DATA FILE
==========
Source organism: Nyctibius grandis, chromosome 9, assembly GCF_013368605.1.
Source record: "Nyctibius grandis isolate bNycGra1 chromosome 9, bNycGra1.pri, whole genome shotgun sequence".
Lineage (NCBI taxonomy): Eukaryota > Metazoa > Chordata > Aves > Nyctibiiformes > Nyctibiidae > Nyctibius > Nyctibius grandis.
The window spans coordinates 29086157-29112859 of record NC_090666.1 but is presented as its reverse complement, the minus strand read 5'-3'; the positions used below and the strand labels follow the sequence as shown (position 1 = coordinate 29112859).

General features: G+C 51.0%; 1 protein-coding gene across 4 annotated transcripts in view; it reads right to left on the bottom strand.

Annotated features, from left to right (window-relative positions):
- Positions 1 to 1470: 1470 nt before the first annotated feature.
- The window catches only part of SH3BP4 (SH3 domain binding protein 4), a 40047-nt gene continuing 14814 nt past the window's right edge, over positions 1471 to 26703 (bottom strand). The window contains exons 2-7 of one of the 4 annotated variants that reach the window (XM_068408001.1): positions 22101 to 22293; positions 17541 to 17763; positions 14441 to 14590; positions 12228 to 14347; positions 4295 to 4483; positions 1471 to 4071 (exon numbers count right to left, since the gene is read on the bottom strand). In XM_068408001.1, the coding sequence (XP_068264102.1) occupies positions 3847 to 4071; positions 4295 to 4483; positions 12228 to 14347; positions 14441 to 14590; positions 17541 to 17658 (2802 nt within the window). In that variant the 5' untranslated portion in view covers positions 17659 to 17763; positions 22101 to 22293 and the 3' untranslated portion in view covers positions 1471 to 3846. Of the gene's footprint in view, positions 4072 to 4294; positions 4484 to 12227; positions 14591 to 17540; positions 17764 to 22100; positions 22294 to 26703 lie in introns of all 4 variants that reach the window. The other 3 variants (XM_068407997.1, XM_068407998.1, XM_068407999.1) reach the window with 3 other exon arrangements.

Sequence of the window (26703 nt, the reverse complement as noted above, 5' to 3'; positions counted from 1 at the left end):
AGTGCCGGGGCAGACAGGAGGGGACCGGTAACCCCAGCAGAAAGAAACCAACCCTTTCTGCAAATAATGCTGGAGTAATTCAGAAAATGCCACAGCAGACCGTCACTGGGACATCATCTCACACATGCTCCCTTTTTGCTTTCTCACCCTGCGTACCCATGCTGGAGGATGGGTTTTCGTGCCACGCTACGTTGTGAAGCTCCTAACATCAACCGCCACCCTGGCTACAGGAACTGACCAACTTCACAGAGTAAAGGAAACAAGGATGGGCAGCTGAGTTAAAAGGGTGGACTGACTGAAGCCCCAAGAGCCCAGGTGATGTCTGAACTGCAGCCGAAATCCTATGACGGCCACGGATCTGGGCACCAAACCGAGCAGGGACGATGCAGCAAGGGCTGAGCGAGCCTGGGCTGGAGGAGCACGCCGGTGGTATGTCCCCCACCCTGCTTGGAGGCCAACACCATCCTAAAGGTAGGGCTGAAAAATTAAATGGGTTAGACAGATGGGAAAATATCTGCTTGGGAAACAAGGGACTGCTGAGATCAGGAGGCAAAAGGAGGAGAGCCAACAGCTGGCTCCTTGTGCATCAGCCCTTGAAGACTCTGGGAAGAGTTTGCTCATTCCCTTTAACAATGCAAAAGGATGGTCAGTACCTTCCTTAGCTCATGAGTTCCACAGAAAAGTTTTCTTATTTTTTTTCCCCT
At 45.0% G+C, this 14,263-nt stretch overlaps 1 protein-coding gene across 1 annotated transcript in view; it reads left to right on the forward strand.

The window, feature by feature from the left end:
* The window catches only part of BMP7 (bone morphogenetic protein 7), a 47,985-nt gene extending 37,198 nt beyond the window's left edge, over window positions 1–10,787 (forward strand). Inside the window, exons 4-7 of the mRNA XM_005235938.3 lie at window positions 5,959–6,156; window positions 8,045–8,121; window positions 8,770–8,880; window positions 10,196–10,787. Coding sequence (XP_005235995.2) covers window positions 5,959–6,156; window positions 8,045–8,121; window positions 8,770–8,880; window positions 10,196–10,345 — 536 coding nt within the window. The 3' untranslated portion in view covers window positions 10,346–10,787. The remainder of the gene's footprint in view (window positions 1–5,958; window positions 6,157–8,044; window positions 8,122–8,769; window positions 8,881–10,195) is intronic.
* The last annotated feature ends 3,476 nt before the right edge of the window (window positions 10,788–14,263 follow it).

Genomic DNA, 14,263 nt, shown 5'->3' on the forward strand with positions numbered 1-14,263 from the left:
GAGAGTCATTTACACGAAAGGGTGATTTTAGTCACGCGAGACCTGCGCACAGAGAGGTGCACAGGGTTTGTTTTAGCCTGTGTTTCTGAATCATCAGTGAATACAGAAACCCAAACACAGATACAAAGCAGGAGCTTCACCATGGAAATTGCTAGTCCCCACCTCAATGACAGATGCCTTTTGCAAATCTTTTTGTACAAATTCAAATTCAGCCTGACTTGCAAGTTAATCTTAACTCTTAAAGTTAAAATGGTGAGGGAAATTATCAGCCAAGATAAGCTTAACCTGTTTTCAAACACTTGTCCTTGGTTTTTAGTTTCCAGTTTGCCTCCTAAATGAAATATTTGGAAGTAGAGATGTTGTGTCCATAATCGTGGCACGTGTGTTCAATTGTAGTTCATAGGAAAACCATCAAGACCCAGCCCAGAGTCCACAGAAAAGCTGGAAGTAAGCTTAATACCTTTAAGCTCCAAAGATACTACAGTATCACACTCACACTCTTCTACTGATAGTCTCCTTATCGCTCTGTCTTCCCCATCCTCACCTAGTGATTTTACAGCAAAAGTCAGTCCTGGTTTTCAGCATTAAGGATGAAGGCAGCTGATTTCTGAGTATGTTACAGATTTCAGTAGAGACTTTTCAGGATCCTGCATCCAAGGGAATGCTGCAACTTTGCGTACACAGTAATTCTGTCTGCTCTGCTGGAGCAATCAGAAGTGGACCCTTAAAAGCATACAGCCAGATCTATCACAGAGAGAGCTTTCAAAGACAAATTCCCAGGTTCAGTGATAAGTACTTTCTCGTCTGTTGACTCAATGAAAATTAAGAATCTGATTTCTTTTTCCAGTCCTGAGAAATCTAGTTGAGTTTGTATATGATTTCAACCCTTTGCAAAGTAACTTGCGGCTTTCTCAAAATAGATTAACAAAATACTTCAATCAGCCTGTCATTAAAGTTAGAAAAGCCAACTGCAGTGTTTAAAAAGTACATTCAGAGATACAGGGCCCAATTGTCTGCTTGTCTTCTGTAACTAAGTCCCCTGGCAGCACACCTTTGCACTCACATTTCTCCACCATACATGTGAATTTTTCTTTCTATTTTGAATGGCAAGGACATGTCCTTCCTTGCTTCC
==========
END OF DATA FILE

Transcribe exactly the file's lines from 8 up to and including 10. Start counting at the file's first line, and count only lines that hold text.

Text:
- The window catches only part of SH3BP4 (SH3 domain binding protein 4), a 40047-nt gene continuing 14814 nt past the window's right edge, over positions 1471 to 26703 (bottom strand). The window contains exons 2-7 of one of the 4 annotated variants that reach the window (XM_068408001.1): positions 22101 to 22293; positions 17541 to 17763; positions 14441 to 14590; positions 12228 to 14347; positions 4295 to 4483; positions 1471 to 4071 (exon numbers count right to left, since the gene is read on the bottom strand). In XM_068408001.1, the coding sequence (XP_068264102.1) occupies positions 3847 to 4071; positions 4295 to 4483; positions 12228 to 14347; positions 14441 to 14590; positions 17541 to 17658 (2802 nt within the window). In that variant the 5' untranslated portion in view covers positions 17659 to 17763; positions 22101 to 22293 and the 3' untranslated portion in view covers positions 1471 to 3846. Of the gene's footprint in view, positions 4072 to 4294; positions 4484 to 12227; positions 14591 to 17540; positions 17764 to 22100; positions 22294 to 26703 lie in introns of all 4 variants that reach the window. The other 3 variants (XM_068407997.1, XM_068407998.1, XM_068407999.1) reach the window with 3 other exon arrangements.

Sequence of the window (26703 nt, the reverse complement as noted above, 5' to 3'; positions counted from 1 at the left end):
AGTGCCGGGGCAGACAGGAGGGGACCGGTAACCCCAGCAGAAAGAAACCAACCCTTTCTGCAAATAATGCTGGAGTAATTCAGAAAATGCCACAGCAGACCGTCACTGGGACATCATCTCACACATGCTCCCTTTTTGCTTTCTCACCCTGCGTACCCATGCTGGAGGATGGGTTTTCGTGCCACGCTACGTTGTGAAGCTCCTAACATCAACCGCCACCCTGGCTACAGGAACTGACCAACTTCACAGAGTAAAGGAAACAAGGATGGGCAGCTGAGTTAAAAGGGTGGACTGACTGAAGCCCCAAGAGCCCAGGTGATGTCTGAACTGCAGCCGAAATCCTATGACGGCCACGGATCTGGGCACCAAACCGAGCAGGGACGATGCAGCAAGGGCTGAGCGAGCCTGGGCTGGAGGAGCACGCCGGTGGTATGTCCCCCACCCTGCTTGGAGGCCAACACCATCCTAAAGGTAGGGCTGAAAAATTAAATGGGTTAGACAGATGGGAAAATATCTGCTTGGGAAACAAGGGACTGCTGAGATCAGGAGGCAAAAGGAGGAGAGCCAACAGCTGGCTCCTTGTGCATCAGCCCTTGAAGACTCTGGGAAGAGTTTGCTCATTCCCTTTAACAATGCAAAAGGATGGTCAGTACCTTCCTTAGCTCATGAGTTCCACAGAAAAGTTTTCTTATTTTTTTTCCCCT